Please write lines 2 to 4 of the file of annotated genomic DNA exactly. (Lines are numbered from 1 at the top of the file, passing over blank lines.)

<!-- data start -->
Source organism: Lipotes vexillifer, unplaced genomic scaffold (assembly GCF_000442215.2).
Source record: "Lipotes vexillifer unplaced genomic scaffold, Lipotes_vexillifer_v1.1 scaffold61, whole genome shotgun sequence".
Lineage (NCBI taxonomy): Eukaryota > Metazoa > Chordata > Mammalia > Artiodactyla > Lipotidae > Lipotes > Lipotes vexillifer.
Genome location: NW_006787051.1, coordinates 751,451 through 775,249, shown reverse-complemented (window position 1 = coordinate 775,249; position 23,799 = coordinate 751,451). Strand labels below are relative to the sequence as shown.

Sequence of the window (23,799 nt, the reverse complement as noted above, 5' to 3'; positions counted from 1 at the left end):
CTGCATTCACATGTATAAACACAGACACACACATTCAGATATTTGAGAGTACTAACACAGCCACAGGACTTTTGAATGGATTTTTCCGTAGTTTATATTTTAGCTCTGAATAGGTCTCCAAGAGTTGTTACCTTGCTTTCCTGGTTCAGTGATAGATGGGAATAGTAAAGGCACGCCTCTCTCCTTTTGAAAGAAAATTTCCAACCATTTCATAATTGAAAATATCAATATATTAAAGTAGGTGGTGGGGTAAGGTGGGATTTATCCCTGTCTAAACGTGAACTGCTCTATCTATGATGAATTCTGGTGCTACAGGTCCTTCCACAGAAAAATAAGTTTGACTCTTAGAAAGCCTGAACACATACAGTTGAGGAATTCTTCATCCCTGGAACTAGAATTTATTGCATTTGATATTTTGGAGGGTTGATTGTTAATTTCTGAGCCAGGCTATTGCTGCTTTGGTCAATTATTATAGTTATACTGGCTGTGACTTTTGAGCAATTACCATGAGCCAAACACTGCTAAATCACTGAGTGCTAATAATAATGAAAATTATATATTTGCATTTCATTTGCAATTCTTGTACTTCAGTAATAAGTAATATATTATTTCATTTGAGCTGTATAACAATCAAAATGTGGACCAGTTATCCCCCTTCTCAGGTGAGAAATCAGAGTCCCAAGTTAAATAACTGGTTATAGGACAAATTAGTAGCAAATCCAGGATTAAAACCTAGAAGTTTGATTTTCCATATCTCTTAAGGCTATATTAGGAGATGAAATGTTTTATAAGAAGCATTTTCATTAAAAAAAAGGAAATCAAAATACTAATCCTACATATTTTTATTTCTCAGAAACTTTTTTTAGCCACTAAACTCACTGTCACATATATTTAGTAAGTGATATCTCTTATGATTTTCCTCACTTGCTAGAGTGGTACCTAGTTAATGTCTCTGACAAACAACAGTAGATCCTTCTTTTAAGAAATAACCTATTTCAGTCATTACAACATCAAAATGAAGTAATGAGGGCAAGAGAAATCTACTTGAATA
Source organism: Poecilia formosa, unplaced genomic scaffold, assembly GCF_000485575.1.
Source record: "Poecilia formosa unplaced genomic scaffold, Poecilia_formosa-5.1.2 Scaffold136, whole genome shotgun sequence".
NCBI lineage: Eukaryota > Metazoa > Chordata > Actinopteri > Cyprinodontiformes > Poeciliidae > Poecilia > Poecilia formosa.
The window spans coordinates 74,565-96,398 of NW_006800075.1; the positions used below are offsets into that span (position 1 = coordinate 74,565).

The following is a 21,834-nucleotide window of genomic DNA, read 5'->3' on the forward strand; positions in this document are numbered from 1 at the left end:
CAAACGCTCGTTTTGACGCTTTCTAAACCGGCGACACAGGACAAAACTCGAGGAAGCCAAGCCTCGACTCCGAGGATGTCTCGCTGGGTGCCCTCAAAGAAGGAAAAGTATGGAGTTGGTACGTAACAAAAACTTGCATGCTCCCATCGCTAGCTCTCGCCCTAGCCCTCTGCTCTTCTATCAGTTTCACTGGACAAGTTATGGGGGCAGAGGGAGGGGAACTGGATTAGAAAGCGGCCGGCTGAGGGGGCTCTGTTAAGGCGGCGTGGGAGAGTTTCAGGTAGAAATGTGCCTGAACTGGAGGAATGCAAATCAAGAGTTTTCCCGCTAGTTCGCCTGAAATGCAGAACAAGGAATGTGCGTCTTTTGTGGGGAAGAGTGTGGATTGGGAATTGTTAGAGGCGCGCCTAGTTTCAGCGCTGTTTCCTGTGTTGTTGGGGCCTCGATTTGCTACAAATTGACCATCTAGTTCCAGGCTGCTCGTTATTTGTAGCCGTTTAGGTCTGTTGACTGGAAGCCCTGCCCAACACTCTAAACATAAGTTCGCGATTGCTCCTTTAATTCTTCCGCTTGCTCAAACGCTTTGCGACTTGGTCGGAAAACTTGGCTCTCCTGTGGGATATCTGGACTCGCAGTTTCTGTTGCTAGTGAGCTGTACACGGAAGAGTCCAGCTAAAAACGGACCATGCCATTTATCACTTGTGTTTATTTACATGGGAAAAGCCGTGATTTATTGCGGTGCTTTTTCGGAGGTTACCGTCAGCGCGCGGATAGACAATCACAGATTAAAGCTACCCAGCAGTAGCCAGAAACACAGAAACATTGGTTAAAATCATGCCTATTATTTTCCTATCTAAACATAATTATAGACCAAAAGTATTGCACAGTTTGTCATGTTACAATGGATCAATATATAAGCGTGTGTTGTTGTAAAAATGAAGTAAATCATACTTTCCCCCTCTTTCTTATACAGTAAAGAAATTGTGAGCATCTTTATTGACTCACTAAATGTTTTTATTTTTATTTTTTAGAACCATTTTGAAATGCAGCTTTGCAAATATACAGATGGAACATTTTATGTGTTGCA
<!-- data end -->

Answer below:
Source record: "Lipotes vexillifer unplaced genomic scaffold, Lipotes_vexillifer_v1.1 scaffold61, whole genome shotgun sequence".
Lineage (NCBI taxonomy): Eukaryota > Metazoa > Chordata > Mammalia > Artiodactyla > Lipotidae > Lipotes > Lipotes vexillifer.
Genome location: NW_006787051.1, coordinates 751,451 through 775,249, shown reverse-complemented (window position 1 = coordinate 775,249; position 23,799 = coordinate 751,451). Strand labels below are relative to the sequence as shown.